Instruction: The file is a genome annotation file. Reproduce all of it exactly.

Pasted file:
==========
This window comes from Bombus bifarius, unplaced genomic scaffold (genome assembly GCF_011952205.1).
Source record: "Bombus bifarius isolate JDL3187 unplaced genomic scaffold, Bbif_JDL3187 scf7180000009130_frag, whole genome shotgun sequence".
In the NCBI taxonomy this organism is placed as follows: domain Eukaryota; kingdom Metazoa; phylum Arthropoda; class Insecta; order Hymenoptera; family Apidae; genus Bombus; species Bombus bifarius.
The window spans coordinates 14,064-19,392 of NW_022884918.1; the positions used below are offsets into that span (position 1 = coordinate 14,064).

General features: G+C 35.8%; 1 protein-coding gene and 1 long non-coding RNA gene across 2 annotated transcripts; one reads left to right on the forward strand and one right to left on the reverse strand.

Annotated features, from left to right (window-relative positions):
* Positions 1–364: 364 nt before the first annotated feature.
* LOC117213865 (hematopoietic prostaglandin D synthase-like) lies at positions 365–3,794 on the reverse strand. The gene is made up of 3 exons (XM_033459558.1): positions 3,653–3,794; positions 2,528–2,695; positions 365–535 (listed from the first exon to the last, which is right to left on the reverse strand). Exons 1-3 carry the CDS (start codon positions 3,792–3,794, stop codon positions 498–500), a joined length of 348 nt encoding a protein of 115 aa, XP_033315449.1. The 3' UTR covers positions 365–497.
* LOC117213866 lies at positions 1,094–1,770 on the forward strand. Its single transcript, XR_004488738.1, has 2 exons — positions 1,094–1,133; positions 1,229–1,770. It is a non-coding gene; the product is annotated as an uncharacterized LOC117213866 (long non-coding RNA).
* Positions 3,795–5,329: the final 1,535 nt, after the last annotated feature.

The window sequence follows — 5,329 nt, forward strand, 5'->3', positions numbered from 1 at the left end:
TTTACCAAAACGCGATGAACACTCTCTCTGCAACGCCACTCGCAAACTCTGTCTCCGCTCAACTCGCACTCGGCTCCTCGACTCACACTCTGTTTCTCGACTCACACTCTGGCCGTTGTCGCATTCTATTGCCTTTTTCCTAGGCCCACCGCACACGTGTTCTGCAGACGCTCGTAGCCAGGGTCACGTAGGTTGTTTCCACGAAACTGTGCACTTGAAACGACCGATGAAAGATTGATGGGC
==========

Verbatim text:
This window comes from Bombus bifarius, unplaced genomic scaffold (genome assembly GCF_011952205.1).
Source record: "Bombus bifarius isolate JDL3187 unplaced genomic scaffold, Bbif_JDL3187 scf7180000009130_frag, whole genome shotgun sequence".
In the NCBI taxonomy this organism is placed as follows: domain Eukaryota; kingdom Metazoa; phylum Arthropoda; class Insecta; order Hymenoptera; family Apidae; genus Bombus; species Bombus bifarius.
The window spans coordinates 14,064-19,392 of NW_022884918.1; the positions used below are offsets into that span (position 1 = coordinate 14,064).

General features: G+C 35.8%; 1 protein-coding gene and 1 long non-coding RNA gene across 2 annotated transcripts; one reads left to right on the forward strand and one right to left on the reverse strand.

Annotated features, from left to right (window-relative positions):
* Positions 1–364: 364 nt before the first annotated feature.
* LOC117213865 (hematopoietic prostaglandin D synthase-like) lies at positions 365–3,794 on the reverse strand. The gene is made up of 3 exons (XM_033459558.1): positions 3,653–3,794; positions 2,528–2,695; positions 365–535 (listed from the first exon to the last, which is right to left on the reverse strand). Exons 1-3 carry the CDS (start codon positions 3,792–3,794, stop codon positions 498–500), a joined length of 348 nt encoding a protein of 115 aa, XP_033315449.1. The 3' UTR covers positions 365–497.
* LOC117213866 lies at positions 1,094–1,770 on the forward strand. Its single transcript, XR_004488738.1, has 2 exons — positions 1,094–1,133; positions 1,229–1,770. It is a non-coding gene; the product is annotated as an uncharacterized LOC117213866 (long non-coding RNA).
* Positions 3,795–5,329: the final 1,535 nt, after the last annotated feature.

The window sequence follows — 5,329 nt, forward strand, 5'->3', positions numbered from 1 at the left end:
TTTACCAAAACGCGATGAACACTCTCTCTGCAACGCCACTCGCAAACTCTGTCTCCGCTCAACTCGCACTCGGCTCCTCGACTCACACTCTGTTTCTCGACTCACACTCTGGCCGTTGTCGCATTCTATTGCCTTTTTCCTAGGCCCACCGCACACGTGTTCTGCAGACGCTCGTAGCCAGGGTCACGTAGGTTGTTTCCACGAAACTGTGCACTTGAAACGACCGATGAAAGATTGATGGGC